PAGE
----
Q&A OF THE WEEK: “What’s the Best Way to DIY Autobody Work?”

Rust HoleA reader asks . . . Q: What’s the best way to fix rust holes in the cab of my pickup truck? I’m handy around the house, so I figure I can learn to do decent autobody work in my driveway.  I don’t need perfect results, but I’m tired of living with rust holes and don’t have the money for a new vehicle.

Rust Hole beforeA: I did my first driveway autobody work in 1986, and since then I’ve settled on an unusual approach for filling holes that works exceptionally well. The process is pretty simple on paper . . . grind back to sound metal, fill the hole with something, smooth the “something”, prime then paint. Conventional autobody compound is what’s usually used for filling holes, but there’s a problem. Rust loves to start up again around hardened autobody compound. I get better results in less time using solder instead. This is an old technique that uses a propane torch to heat the metal and melt the solder. Hardened solder is soft enough to shape easily, yet hard enough to create a really good, all-metal repair that does not promote peripheral rust the way bondo does.

Every hardware store carries lead-free solder that works well for this job. I remove the rust and paint from the affected area with an ordinary 5” random orbit sander (the same one I use for woodworking and home improvements), install some backing material to cover the hole if it’s larger than 1/4” in diameter, then build up a layer of solder on the metal of the auto body and the backing material. If there’s another layer of inner metal behind the hole you’re filling, stuff the space with a copper scouring pad to create the necessary backing. Solder sticks very well to this. If the hole is open and large, use sheet metal to create backing. Either way, you want to heat the solder just enough to bond to the surface of the body and backing, but not so much that it runs off. It’s a fine line and takes some practice. Build up enough solder so the entire repair area is higher than the surrounding body metal. The area will look ugly at this stage (very ugly), but that’s okay. Use a grinder and sander to work the solder down level and smooth.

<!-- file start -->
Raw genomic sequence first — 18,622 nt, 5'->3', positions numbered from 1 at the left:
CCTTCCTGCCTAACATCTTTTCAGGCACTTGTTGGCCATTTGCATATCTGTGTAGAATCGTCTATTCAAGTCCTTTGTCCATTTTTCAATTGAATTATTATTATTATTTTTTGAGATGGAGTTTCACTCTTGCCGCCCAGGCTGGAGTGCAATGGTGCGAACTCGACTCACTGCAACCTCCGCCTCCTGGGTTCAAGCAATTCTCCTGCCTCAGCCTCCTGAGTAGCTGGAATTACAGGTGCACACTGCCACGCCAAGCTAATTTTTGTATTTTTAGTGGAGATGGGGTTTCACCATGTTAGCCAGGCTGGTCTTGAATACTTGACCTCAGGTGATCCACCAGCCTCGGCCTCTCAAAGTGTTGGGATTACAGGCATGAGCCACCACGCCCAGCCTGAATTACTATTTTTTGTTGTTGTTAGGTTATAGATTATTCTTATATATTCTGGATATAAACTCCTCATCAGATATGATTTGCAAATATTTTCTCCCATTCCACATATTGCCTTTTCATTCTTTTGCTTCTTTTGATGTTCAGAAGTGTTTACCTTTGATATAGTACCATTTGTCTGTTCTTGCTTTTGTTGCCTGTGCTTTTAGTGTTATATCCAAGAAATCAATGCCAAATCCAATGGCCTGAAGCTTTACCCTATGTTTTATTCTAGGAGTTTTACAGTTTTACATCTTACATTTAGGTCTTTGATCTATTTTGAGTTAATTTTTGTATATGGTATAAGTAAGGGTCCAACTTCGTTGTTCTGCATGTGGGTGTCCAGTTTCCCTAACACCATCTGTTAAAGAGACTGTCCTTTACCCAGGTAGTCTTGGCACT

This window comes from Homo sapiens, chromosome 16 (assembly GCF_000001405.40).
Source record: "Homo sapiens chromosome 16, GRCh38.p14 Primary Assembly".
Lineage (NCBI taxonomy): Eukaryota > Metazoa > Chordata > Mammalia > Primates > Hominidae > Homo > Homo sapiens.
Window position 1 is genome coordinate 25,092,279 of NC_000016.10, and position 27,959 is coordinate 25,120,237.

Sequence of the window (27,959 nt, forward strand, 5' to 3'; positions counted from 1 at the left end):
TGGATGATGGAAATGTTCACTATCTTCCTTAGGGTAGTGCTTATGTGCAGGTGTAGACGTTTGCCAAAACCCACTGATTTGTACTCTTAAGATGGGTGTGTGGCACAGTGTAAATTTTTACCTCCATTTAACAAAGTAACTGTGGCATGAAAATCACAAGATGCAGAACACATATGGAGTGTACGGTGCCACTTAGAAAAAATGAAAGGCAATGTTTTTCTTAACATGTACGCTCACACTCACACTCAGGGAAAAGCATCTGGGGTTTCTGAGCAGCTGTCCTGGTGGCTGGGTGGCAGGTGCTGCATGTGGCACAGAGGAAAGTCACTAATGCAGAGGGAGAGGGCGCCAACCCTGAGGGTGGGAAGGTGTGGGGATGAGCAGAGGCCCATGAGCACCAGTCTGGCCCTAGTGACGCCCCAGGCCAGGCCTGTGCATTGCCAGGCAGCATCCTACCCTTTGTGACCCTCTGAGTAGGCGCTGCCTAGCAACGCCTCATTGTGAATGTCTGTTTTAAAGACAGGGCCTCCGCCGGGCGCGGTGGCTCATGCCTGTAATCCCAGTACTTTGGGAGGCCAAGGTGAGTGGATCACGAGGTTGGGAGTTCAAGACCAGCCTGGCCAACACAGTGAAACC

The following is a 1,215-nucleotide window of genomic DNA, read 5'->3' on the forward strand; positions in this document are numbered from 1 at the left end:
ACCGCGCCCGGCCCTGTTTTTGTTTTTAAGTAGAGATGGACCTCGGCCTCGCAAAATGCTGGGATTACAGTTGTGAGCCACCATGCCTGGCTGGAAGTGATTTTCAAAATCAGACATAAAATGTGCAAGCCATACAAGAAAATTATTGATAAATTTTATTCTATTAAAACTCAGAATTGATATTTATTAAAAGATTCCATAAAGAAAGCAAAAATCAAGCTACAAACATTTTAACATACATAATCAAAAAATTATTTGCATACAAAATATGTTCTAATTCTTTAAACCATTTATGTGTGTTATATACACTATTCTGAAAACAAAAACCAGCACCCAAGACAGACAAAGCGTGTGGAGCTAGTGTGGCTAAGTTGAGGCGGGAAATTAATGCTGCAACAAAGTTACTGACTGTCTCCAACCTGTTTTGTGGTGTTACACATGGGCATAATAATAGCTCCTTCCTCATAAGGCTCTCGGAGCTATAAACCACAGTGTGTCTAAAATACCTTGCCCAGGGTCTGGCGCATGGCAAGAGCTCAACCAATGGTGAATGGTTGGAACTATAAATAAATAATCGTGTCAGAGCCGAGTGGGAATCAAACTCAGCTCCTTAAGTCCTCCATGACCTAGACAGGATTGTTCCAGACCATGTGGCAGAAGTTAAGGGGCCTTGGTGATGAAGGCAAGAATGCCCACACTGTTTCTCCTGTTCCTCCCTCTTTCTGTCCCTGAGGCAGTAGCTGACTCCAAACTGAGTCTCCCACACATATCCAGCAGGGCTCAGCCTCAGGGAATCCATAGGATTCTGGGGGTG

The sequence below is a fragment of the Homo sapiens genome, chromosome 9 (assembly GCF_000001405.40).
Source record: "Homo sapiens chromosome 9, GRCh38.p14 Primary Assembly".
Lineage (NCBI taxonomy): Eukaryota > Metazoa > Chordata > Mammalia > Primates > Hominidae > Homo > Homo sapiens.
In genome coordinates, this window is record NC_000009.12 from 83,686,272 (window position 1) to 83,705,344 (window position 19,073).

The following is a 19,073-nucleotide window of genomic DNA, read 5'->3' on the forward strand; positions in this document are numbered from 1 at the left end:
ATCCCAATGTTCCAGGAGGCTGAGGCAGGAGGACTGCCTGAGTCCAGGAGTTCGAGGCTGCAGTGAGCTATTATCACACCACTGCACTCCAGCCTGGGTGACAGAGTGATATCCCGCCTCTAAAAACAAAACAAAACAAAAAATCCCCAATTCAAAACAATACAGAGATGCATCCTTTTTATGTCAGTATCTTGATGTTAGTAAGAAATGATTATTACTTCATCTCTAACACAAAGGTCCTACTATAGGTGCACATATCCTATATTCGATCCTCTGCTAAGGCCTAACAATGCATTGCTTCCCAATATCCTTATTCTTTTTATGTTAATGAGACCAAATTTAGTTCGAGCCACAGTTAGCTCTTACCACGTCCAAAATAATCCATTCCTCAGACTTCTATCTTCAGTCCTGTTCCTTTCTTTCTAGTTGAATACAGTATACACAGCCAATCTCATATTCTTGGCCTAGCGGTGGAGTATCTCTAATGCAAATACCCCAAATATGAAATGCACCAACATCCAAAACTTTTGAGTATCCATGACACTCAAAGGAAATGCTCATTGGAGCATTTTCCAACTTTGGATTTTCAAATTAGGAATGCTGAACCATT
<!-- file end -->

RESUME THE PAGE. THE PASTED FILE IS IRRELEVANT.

You can get excellent results with this technique, and the patched area resists rust much better than if it was filled with regular autobody compound. There’s more to driveway autobody work than just patching, of course, but you can watch my solder-based technique here to see how it works on my truck floor. Need tips on painting and buffing vehicle paint in your driveway? Click here for a video tour.